I quote that scripture not to set up the expectation that my address today will begin to compare to his, nor to caution you against trifling with my words, but to ask you to consider Benjamin's entreaty for his people to listen not only with ears but also with hearts and minds.
You know that it is not just King Benjamin who uses these words. Many other prophets throughout scripture make frequent reference to, and coupling of, heart and mind. Often, especially in the Book of Mormon, the reference is a caution against hard hearts and blinded minds, but there are other references, some of which I will quote later, that encourage open minds and soft hearts as we strive to live the gospel.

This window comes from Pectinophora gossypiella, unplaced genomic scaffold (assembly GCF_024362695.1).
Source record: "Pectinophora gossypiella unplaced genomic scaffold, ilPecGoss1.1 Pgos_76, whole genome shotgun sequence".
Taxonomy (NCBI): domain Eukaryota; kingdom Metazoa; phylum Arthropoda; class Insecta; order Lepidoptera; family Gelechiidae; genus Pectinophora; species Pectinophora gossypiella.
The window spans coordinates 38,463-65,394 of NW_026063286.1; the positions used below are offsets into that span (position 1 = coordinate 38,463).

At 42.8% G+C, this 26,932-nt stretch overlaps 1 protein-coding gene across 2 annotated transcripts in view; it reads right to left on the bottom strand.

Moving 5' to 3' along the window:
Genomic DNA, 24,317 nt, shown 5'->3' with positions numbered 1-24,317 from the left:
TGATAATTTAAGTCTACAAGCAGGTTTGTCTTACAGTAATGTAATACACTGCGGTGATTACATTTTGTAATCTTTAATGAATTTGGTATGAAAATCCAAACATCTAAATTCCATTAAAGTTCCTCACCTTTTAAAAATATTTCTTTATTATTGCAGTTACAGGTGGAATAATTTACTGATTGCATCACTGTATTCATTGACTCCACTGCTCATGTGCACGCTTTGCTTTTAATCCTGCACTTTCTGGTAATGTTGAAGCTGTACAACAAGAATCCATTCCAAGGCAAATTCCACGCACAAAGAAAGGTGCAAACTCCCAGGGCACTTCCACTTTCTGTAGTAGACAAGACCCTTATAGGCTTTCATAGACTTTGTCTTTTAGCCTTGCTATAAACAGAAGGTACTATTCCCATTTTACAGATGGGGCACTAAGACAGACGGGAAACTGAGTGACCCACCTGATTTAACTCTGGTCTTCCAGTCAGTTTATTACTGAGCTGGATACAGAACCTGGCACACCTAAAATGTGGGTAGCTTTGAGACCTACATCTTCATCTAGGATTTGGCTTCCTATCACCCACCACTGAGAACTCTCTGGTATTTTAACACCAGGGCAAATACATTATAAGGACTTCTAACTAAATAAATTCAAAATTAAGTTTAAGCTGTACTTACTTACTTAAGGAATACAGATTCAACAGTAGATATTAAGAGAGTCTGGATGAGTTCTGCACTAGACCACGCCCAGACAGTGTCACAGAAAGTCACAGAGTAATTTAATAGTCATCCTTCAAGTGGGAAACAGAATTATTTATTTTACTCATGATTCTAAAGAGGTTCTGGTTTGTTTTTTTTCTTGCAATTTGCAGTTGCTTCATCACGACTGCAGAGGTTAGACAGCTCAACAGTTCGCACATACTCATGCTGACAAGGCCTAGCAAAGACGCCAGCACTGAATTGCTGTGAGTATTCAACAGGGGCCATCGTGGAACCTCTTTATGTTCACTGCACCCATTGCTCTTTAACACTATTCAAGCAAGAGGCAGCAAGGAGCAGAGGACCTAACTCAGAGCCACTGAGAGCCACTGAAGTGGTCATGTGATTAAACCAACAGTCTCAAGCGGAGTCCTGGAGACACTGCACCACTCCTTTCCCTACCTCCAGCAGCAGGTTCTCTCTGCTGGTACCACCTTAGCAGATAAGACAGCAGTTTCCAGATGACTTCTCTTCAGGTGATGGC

The need for coupling minds that think, reason, and evaluate with hearts that perceive, feel, and experience has been on my mind a great deal, especially these last months. In fact, when I was asked to give this devotional address, the issue I wanted to consider was immediately clear to me.
One month from now the forty members of this past year's edition of Brigham Young University Singers will reunite here for a week of intense rehearsals before departing for Australia, where we will be the United States' representative to the Fourth International Choral Symposium. We will sing three concerts at the symposium, the first of which is to take place in the Sydney Opera House. You can imagine how a sense of intimidation has tried to overwhelm us in this opportunity to bring the name of Brigham Young University to this astute international gathering.
But we have countered such misgivings with a commitment to prepare ourselves for performances that are full of heart and mind, performances...